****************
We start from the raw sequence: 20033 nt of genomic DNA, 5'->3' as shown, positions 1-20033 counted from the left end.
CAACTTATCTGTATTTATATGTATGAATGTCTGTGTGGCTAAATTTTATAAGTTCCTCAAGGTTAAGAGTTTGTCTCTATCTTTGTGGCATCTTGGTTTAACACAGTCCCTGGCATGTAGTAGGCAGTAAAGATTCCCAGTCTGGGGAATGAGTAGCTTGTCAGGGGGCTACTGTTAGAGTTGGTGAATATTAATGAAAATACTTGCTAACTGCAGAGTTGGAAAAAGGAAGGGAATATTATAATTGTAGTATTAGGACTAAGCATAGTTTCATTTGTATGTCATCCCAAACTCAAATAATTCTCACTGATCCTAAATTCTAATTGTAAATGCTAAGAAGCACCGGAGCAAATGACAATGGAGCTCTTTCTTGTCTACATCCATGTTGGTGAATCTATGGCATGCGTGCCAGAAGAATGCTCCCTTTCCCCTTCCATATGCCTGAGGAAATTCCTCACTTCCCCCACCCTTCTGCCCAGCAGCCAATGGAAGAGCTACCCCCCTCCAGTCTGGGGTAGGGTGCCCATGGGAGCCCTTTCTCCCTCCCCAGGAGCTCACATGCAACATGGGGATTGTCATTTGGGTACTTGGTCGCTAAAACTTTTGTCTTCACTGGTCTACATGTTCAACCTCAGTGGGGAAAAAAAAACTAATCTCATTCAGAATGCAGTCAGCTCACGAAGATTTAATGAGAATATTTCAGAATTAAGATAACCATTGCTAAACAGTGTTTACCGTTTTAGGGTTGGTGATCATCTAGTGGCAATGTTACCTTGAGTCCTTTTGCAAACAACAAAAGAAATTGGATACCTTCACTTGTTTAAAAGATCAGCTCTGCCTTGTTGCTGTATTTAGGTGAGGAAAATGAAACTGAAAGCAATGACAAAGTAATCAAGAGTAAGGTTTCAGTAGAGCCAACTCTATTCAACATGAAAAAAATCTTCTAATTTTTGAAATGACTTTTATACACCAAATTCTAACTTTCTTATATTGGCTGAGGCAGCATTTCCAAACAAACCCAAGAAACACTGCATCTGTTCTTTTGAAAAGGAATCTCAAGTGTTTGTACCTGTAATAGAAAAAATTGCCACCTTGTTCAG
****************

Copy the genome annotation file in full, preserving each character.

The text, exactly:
We start from the raw sequence: 20033 nt of genomic DNA, 5'->3' as shown, positions 1-20033 counted from the left end.
CAACTTATCTGTATTTATATGTATGAATGTCTGTGTGGCTAAATTTTATAAGTTCCTCAAGGTTAAGAGTTTGTCTCTATCTTTGTGGCATCTTGGTTTAACACAGTCCCTGGCATGTAGTAGGCAGTAAAGATTCCCAGTCTGGGGAATGAGTAGCTTGTCAGGGGGCTACTGTTAGAGTTGGTGAATATTAATGAAAATACTTGCTAACTGCAGAGTTGGAAAAAGGAAGGGAATATTATAATTGTAGTATTAGGACTAAGCATAGTTTCATTTGTATGTCATCCCAAACTCAAATAATTCTCACTGATCCTAAATTCTAATTGTAAATGCTAAGAAGCACCGGAGCAAATGACAATGGAGCTCTTTCTTGTCTACATCCATGTTGGTGAATCTATGGCATGCGTGCCAGAAGAATGCTCCCTTTCCCCTTCCATATGCCTGAGGAAATTCCTCACTTCCCCCACCCTTCTGCCCAGCAGCCAATGGAAGAGCTACCCCCCTCCAGTCTGGGGTAGGGTGCCCATGGGAGCCCTTTCTCCCTCCCCAGGAGCTCACATGCAACATGGGGATTGTCATTTGGGTACTTGGTCGCTAAAACTTTTGTCTTCACTGGTCTACATGTTCAACCTCAGTGGGGAAAAAAAAACTAATCTCATTCAGAATGCAGTCAGCTCACGAAGATTTAATGAGAATATTTCAGAATTAAGATAACCATTGCTAAACAGTGTTTACCGTTTTAGGGTTGGTGATCATCTAGTGGCAATGTTACCTTGAGTCCTTTTGCAAACAACAAAAGAAATTGGATACCTTCACTTGTTTAAAAGATCAGCTCTGCCTTGTTGCTGTATTTAGGTGAGGAAAATGAAACTGAAAGCAATGACAAAGTAATCAAGAGTAAGGTTTCAGTAGAGCCAACTCTATTCAACATGAAAAAAATCTTCTAATTTTTGAAATGACTTTTATACACCAAATTCTAACTTTCTTATATTGGCTGAGGCAGCATTTCCAAACAAACCCAAGAAACACTGCATCTGTTCTTTTGAAAAGGAATCTCAAGTGTTTGTACCTGTAATAGAAAAAATTGCCACCTTGTTCAG